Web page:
Now that I’ve gotten that little bit out of the way, let’s get back to the love shall we? Since I’ve already talked about the different aspects I love about platformers, I’d like to take this time to give shout outs to some of my favorite platforming games. Before I get to that, I feel I must let you in on something: I don’t own every console in existence or have the time or money to play every good game; I’m completely aware that there will be some games missing on here that I did not acknowledge, and it’s because I have not played the game (like any of the Mega Man or games as of right now, shocking/disappointing I know, but I do plan to buy Mega Man 1-3, 9, and X when I have the money for them. Unfortunately, I can’t talk about Metroid or Super Metroid because I do not own them yet either. I do have Metroid Prime, but I’m not a big fan of the first-person platforming, so I'm not going to talk about it), or I do not know the game’s existence. (instead of calling me something like depraved since I don’t know about the game, why not say something like “you should try this game” instead?) Also, in an attempt to save room for other well deserving games and I feel like I would be walking with a crutch that I honestly believe I can do well/better without, I am not going to go into detail about how much I love the Mario games. Just so it doesn’t look like I’m completely abandoning Mario, my favorite 2D game is Super Mario Bros. 3, and my favorite 3D game is Super Mario Galaxy 2. I will use them to provide examples, but not as separate shout outs. Before readers get angry, let me give my rationale. I’m a die hard Mario fan, but honestly, everyone knows how awesome Mario games are, however, everyone should also know that there are other good platformers out there to play besides Mario. With that being said, let’s get to the shout outs:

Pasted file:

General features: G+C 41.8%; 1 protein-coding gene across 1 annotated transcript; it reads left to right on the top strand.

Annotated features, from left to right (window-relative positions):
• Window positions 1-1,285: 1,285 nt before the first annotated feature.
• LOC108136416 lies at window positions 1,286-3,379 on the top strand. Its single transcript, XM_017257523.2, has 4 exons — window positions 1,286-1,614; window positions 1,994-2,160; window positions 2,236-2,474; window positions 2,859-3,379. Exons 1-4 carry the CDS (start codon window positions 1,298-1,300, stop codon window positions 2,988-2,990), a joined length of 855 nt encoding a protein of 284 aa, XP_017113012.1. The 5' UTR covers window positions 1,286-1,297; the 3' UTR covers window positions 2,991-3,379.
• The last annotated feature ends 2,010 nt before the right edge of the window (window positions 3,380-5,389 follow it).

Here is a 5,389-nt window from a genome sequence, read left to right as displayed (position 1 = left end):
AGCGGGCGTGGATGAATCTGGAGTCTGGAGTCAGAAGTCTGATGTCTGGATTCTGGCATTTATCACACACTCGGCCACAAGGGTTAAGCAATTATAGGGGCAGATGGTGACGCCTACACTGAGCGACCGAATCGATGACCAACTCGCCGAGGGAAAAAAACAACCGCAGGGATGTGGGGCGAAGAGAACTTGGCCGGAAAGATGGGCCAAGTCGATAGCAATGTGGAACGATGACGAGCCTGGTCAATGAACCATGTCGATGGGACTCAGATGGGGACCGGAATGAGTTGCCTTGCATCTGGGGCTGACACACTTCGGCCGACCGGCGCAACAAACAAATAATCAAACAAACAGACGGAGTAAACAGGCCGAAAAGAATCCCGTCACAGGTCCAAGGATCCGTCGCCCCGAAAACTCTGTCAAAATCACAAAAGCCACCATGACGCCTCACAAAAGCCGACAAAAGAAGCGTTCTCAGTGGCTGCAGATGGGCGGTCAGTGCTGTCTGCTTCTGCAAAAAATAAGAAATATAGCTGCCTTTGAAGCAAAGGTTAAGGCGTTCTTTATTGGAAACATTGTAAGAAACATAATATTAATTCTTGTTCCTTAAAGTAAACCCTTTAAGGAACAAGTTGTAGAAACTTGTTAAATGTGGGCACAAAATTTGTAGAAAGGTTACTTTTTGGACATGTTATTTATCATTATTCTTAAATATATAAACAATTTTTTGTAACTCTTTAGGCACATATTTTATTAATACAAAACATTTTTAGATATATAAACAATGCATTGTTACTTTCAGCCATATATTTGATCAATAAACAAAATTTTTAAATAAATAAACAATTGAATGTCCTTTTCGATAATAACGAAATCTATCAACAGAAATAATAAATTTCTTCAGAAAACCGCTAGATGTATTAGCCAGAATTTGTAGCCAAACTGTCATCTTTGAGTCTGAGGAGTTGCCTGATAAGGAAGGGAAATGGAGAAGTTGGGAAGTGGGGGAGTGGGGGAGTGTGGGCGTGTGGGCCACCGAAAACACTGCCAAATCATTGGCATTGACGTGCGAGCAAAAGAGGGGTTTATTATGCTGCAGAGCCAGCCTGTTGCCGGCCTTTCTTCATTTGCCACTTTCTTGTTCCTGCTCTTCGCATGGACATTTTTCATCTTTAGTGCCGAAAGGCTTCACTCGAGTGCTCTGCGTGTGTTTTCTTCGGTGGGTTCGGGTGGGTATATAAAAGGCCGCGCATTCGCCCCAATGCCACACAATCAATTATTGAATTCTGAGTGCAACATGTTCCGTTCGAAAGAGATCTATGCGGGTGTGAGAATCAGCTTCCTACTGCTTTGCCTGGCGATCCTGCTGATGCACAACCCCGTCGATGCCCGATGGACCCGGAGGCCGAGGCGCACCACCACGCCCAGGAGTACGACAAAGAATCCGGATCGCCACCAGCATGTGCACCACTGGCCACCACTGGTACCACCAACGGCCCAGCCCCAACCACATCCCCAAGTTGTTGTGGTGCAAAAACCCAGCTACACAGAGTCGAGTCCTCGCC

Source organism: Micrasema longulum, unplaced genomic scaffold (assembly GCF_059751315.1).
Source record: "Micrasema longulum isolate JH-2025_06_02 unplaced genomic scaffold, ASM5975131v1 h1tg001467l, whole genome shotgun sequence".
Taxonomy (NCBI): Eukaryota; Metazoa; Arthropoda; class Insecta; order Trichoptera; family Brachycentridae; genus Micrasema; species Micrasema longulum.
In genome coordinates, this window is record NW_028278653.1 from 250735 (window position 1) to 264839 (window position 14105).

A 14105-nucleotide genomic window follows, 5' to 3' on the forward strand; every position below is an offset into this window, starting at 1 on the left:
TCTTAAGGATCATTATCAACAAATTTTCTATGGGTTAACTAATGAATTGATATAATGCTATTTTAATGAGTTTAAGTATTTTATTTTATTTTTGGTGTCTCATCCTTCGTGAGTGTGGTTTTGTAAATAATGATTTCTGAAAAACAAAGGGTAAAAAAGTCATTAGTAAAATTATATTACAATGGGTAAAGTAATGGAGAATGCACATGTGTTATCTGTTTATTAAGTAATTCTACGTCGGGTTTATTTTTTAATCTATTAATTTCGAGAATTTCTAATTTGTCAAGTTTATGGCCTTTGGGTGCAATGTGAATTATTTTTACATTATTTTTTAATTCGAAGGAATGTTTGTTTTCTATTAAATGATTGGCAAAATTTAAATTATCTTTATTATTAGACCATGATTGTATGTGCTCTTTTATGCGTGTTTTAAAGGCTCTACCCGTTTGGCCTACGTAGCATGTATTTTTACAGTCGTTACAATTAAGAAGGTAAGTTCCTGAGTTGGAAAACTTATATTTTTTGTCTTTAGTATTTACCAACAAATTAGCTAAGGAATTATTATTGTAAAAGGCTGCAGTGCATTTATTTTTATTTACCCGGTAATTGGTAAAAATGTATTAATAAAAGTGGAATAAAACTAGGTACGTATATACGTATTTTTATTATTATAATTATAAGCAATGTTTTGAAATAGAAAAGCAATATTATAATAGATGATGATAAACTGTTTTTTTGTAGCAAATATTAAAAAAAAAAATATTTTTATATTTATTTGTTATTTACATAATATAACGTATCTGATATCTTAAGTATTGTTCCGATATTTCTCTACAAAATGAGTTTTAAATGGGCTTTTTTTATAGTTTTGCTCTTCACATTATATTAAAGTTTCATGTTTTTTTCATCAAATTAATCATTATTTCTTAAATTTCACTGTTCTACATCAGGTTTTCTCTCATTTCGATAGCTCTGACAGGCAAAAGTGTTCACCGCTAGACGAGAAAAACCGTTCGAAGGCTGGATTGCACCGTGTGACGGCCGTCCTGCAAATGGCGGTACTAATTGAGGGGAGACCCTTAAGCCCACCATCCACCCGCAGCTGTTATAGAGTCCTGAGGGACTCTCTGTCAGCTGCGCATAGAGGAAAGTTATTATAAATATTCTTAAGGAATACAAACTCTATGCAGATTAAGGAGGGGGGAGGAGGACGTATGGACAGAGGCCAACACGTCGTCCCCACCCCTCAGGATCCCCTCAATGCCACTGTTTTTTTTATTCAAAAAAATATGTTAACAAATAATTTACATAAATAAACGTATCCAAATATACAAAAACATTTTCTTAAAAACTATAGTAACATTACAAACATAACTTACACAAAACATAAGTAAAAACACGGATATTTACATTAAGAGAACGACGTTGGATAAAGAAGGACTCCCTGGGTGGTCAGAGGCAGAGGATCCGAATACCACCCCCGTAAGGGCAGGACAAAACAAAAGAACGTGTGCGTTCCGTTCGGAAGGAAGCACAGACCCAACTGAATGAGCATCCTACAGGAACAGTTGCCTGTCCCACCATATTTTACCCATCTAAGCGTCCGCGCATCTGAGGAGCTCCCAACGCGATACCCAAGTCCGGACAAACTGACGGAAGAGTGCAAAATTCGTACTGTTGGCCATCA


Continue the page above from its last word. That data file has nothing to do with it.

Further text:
If you’re wondering why Banjo-Kazooie isn’t here, read the third sentence in the paragraph above this one. Moving right along, this game is probably my second favorite platformer on the Nintendo 64 next to, well, hopefully you know what game came in first. What I really loved about this game was the sense of exploration I got out of the game; the best way I am able to describe the gameplay is a mix between Super Mario 64 (the diverse worlds which offered lots of diverse challenges that weren’t just limited to platforming, like first-person shooting J) and The Legend of Zelda: Ocarina of Time (a huge world to explore with lots of optional side quests for the completionists; I’m still working on finding those last few Jiggies and Jinjos). I never was a big fan of cutscenes in games either until I played this game. I think one of my favorite lines in the game was in the opening cutscene, where Banjo and company all mourns for their friend Bottles’ death, only for Kazooie to break up the moment and the fourth wall while she’s at it by saying “he wasn’t the favorite character in Banjo-Kazooie anyway”. The only bad thing I have to say about this game is that it never got a true sequel. I don’t care who makes Banjo-Threeie (scratch that, I mean anyone except Rare can make the game), as long as it’s done right and looks and plays like a Banjo game, I will be satisfied.
Pac-Man World 2 & Bomberman Hero